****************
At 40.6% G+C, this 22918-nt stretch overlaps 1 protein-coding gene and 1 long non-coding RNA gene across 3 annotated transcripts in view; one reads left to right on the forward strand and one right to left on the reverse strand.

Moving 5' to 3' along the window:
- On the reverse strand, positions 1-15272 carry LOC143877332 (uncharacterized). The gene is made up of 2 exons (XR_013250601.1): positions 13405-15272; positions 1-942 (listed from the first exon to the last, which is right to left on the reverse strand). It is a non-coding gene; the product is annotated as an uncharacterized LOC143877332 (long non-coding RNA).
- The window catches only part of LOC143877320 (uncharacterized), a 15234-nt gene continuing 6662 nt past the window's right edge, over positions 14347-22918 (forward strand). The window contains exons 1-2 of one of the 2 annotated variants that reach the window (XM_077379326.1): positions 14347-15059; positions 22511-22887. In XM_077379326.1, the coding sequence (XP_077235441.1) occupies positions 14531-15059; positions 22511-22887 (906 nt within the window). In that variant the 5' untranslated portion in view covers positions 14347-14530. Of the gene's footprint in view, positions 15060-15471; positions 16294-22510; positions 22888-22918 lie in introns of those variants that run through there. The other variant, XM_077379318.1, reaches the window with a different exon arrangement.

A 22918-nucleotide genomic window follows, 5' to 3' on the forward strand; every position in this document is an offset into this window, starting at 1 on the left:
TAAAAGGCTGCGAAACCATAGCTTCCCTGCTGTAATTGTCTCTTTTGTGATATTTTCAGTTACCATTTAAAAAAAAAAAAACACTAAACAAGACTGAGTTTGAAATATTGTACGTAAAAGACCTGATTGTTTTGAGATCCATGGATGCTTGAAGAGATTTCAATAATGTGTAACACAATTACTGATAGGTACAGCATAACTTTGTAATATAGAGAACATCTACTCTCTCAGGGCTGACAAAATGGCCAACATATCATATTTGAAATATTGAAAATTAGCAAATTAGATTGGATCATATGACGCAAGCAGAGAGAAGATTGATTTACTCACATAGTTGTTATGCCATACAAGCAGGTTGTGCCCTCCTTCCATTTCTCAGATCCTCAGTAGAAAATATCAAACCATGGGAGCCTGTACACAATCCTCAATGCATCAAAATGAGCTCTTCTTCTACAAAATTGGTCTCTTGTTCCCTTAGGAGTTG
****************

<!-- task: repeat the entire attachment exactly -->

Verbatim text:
At 40.6% G+C, this 22918-nt stretch overlaps 1 protein-coding gene and 1 long non-coding RNA gene across 3 annotated transcripts in view; one reads left to right on the forward strand and one right to left on the reverse strand.

Moving 5' to 3' along the window:
- On the reverse strand, positions 1-15272 carry LOC143877332 (uncharacterized). The gene is made up of 2 exons (XR_013250601.1): positions 13405-15272; positions 1-942 (listed from the first exon to the last, which is right to left on the reverse strand). It is a non-coding gene; the product is annotated as an uncharacterized LOC143877332 (long non-coding RNA).
- The window catches only part of LOC143877320 (uncharacterized), a 15234-nt gene continuing 6662 nt past the window's right edge, over positions 14347-22918 (forward strand). The window contains exons 1-2 of one of the 2 annotated variants that reach the window (XM_077379326.1): positions 14347-15059; positions 22511-22887. In XM_077379326.1, the coding sequence (XP_077235441.1) occupies positions 14531-15059; positions 22511-22887 (906 nt within the window). In that variant the 5' untranslated portion in view covers positions 14347-14530. Of the gene's footprint in view, positions 15060-15471; positions 16294-22510; positions 22888-22918 lie in introns of those variants that run through there. The other variant, XM_077379318.1, reaches the window with a different exon arrangement.

A 22918-nucleotide genomic window follows, 5' to 3' on the forward strand; every position in this document is an offset into this window, starting at 1 on the left:
TAAAAGGCTGCGAAACCATAGCTTCCCTGCTGTAATTGTCTCTTTTGTGATATTTTCAGTTACCATTTAAAAAAAAAAAAACACTAAACAAGACTGAGTTTGAAATATTGTACGTAAAAGACCTGATTGTTTTGAGATCCATGGATGCTTGAAGAGATTTCAATAATGTGTAACACAATTACTGATAGGTACAGCATAACTTTGTAATATAGAGAACATCTACTCTCTCAGGGCTGACAAAATGGCCAACATATCATATTTGAAATATTGAAAATTAGCAAATTAGATTGGATCATATGACGCAAGCAGAGAGAAGATTGATTTACTCACATAGTTGTTATGCCATACAAGCAGGTTGTGCCCTCCTTCCATTTCTCAGATCCTCAGTAGAAAATATCAAACCATGGGAGCCTGTACACAATCCTCAATGCATCAAAATGAGCTCTTCTTCTACAAAATTGGTCTCTTGTTCCCTTAGGAGTTG